Home > Tanzania > Tanzania 2010: Corolla king

Tanzania 2010: Corolla king

Tanzania is one of Toyota Corolla’s favorite playgrounds: up to 1 in 3 vehicle on Tanzanian roads is a Toyota Corolla. Even though the new generation is still very hard to notice, in all likeliness it should be the best selling car in the country in 2010.

Other successful models in Tanzania are the Suzuki Vitara, Toyota Hilux and Toyota RAV4.

Videos below.

Below are a couple of YouTube videos useful to get a better understanding of the structure of the Tanzanian car market.

Tanzania YouTube video 1 Tanzania YouTube video 2 Tanzania YouTube video 3

This speculation is based on the observation of recent YouTube videos of the roads of Tanzania. Please make sure you get in touch if you have access to more information.

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  1. Dan
    February 28, 2011 at 7:44 pm

    Hi Matt

    While I don’t have any official information, I was lucky enough to travel to Tanzania a couple of years ago with a family friend, who grew up there.

    Unfortunately her parents have both passed away, but their house in Tanga (very close to Kenya, on the coast) is still in the family. Her parents were very wealthy, and purchased a new 3-door Range Rover in the 70s, and a W126 Mercedes in the 80s – these are still used on the yearly trips back to Tanzania. The main car, however, is a first-generation Toyota Rav-4, which was privately imported in the mid-00s. I don’t know the date, but it was at the first opportunity to buy second-hand cars from overseas.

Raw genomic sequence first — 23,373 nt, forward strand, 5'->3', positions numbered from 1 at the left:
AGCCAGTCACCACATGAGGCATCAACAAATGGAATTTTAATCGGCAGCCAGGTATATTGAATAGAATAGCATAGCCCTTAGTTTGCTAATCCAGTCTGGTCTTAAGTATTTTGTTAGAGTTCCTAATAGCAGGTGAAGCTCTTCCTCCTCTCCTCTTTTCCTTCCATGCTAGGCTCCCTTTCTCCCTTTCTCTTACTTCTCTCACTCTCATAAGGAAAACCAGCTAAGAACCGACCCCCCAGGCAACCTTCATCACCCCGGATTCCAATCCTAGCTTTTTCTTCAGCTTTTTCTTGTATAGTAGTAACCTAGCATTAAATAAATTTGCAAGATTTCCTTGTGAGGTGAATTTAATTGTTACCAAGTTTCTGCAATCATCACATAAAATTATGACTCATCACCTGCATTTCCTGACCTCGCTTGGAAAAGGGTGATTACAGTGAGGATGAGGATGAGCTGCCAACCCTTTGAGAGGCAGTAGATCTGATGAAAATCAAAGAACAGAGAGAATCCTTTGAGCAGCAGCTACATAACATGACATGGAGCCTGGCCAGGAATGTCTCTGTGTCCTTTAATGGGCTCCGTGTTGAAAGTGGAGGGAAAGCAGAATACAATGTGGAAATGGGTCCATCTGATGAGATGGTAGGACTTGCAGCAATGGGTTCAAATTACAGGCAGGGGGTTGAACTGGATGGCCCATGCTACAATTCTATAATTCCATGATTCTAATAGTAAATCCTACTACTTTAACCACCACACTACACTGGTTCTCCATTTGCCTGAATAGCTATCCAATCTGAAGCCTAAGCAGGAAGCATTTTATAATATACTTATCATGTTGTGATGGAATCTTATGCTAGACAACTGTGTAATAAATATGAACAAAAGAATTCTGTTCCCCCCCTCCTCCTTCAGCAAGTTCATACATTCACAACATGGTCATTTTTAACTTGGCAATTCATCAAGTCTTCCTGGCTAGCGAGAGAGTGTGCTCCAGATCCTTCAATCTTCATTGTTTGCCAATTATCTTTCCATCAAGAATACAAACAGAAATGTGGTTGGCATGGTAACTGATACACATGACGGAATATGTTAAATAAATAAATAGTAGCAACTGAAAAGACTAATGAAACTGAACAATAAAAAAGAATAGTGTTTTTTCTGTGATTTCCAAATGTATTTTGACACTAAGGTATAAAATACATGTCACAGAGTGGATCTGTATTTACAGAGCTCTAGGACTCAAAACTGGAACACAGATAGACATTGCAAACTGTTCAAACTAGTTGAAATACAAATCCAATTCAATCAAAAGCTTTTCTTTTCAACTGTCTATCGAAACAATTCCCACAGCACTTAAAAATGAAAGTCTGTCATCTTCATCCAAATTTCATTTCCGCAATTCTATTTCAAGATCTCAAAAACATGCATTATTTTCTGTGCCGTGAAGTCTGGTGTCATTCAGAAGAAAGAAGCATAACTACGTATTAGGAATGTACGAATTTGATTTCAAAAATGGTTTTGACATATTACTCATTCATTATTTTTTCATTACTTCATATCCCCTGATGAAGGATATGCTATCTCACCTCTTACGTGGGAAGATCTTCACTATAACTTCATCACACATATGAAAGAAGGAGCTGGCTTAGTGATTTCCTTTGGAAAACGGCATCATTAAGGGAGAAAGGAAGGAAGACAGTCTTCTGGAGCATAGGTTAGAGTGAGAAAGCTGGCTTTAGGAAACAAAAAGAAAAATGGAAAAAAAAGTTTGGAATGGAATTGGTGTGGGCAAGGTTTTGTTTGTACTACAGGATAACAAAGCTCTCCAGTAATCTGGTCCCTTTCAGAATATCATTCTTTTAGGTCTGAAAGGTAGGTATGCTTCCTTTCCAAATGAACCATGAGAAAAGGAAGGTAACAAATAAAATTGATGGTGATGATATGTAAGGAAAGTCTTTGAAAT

Nearly every car on the road is privately imported from Japan. Toyota is by far the most popular make of car. The majority of taxis being Toyota Mark IIs, which are also popular as a private car. Other models which I saw many of include the Chaser, Cresta, and Corona/Corolla. I believe that LandCruisers are held in very high esteem, although quite unaffordable for most of the population. Many HiAce vans are used as small buses, with many extra seats crammed in. Cars from other companies include the Suzuki Escudo and Peugeot 504, as well as various Mercedes-Benz models from the 90s. Nearly all the trucks are Scania or Mitsubishi Fuso.

    There was a Toyota dealer in Tanga (the city where I spent most of my time) which had a couple of HiLux and LandCruiser models in the showroom, but no passenger cars. It didn’t appear to do much business. I can also remember passing the CMC Automobiles dealer in Arusha, and doing a double-take at the sight of a new Ford Territory sitting amongst the Rangers in the yard. As an Aussie, I was probably one of the only people in the country to have ever been in one of these before!

    The videos you link to are almost exactly what I remember from my peak hour drive into Dar-es-Salaam. It was late afternoon, and most of the cars were heading out of the CBD – this caused massive traffic jams. Their solution? Drive on the wrong side of the road to get around the gridlock – straight towards us! Driving two abreast in one lane was also very common:

    I realise that this doesn’t have much to do with new car sales, but in a country like Tanzania, there isn’t a whole lot of wealth, and obviously not many people can afford to buy a new car. I believe there is a huge amount of taxation from the government for registering a brand new vehicle, so for most of the country, second-hand cars are the only feasible option.

    • February 28, 2011 at 8:14 pm

      Hi Dan,

      This is awesome information!
      Thank you very very much for taking the time to write all this. I will read in detail now…
      cheers
      Matt

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